Category Archives: With the Light

Week 13 Review

intothelightThese reviews are getting shorter (and later) as the end draws near.  But if you missed class on Monday evening, you missed a good discussion of With the Light: Raising an Autistic Child by Keiko Tobe, the first volume of an eight-volume work.  We spent the first part of class examining different kinds of manga–shonen (for adolescent boys), shojo (for girls), josei (for women) and historical (e.g. Barefoot Gen: A Cartoon History of Hiroshima by Keijo Nakazawa).  We noted quite a few features of each genre, which included:

  • Strong, contrasting ink in many shonen manga, a contrast to the soft mid-tones of the josei With the Light.
  • Thick lines and sharp angles in shonen manga, a contrast to the thin, curving lines of WTL
  • A more regular, symmetrical pattern of panels in shonen, a contrast to the open (and hence timeless) panels of WTL.  
  • The predominance of action and action-to-action transitions in shonen, a contrast to the focus on relationships (and occasional aspect-to-aspect transitions) in WTL.
  • A “breaking of the fourth wall” of fiction in josei, as it appeals directly to mothers of autistic children through informational pages and resources.
  • See the Manga overview handout for more.

As we noticed these differences, one argument that emerged had to do with genre and audience: each of the manga genres speaks directly to a particular demographic.  It also reinforces sometimes traditional expectations about each demographic–that boys are supposed to like violence and conflict; that women are supposed to stay at home to raise children.  In this regard, WTL might be considered ahead of its time: not only does it portray a career woman (Sachiko) and her progressive husband (Masato), it also takes on the socially taboo topic of mental disorder/illness, a highly stigmatized issue in Japanese culture.

After the break, we talked more specifically about WTL, examining individual pages from the tome (these were hard to find without page numbers!).  A few consensus points emerged in our discussion:

  • WTL was one of the most emotionally powerful work of the semester.  Why was this the case?  Does a visual medium speak more immediately to us than a verbal one?
  • WTL seemed more direct and honest in its portrayal of autism than any other work this semester.
  • On occasion, WTL gives us insights into Hiraku’s world, and it is especially effective in showing the sensory overload he experienced.  Comics as a whole have the ability to show the sense of sight, smell, sound, and touch in a visual way, and this is an advantage over a strictly verbal form.
  • WTL also exemplifies how manga can appeal to autistic readers in a range of ways–by showing strong emotions, by giving readers face after face after face, by including highly detailed backgrounds and patterns, and more (see my article on this issue in particular).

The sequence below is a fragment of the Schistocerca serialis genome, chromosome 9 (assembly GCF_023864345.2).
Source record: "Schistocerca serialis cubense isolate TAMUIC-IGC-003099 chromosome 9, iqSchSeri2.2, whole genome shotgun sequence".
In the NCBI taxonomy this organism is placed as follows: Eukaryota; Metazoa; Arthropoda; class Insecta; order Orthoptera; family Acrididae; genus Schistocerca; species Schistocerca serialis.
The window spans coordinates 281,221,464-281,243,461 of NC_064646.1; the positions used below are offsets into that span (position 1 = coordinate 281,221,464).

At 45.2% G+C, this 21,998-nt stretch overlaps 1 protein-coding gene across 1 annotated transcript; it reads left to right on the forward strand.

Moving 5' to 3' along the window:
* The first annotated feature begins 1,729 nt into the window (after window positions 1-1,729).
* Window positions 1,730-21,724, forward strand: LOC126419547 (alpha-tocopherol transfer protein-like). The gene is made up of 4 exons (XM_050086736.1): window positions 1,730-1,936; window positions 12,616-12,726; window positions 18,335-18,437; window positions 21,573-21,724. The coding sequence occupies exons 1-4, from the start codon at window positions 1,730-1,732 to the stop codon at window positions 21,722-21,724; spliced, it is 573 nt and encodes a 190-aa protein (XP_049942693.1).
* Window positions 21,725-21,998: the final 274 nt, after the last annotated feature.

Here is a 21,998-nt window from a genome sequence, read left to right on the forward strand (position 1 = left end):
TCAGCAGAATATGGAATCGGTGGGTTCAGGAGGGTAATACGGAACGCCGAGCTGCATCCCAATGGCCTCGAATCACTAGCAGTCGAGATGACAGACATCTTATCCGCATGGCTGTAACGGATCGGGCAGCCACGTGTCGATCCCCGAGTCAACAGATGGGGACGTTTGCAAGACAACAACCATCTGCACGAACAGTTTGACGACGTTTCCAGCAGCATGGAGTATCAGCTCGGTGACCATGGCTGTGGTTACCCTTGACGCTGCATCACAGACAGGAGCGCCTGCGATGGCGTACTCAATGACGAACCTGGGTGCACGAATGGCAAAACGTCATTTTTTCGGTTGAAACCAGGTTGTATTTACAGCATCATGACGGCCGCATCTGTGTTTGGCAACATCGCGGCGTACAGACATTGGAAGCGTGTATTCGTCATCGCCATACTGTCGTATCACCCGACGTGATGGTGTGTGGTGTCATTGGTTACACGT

Onward to Spill, Simmer, Falter, Wither.  We’ll also spend time prepping for the final take-home essay.


Wagner, With the Light

I am seeing people touching on this already, but I wanted to talk about how autism is viewed, not only in Japan, but world wide. It was interesting to read this piece and see the immense amount of support happening and to see something that wasn’t light, but positive, mostly. I think that is an important part of autism no matter where – positivity seems to be the key, both in learning about it, coping with it, and representing it. Realistically, of course, but positive as well. That being said, i wanted to do some research on how autism is actually viewed in Japan and if accommodations are made.

In my research, i found this interesting PDF by both the Senior Chief Researcher at the Department of Educational support in Japan as well as the Senior Chief Researcher for the Information Center of Education for the persons with Developmental Disabilities. It states that only recently has autism been added to the laws and reforms of special needs education, but now that it has, students with autism have access to schools and education catered to children with special needs. It doesn’t go any further than that, but it does project for the future, saying that, “The goal of autistic education is to have children with autism participate socially in a cohesive society.

Beyond this, it lists out ways to make sure that people with ASD are accommodated by means of adjusting living environments, professional development for teachers, understanding characteristics and education, as well as cooperation with relevant organizations like (medical agencies). Take a look, for in depth explanations:

However, a basic google search also reveals that studies in Japan about vaccines causing autism are popular, as well as ways to “fix” children. I am hoping that the plan in the first source I read is something being implemented in a timely fashion to reduce those stereotypes and negative views.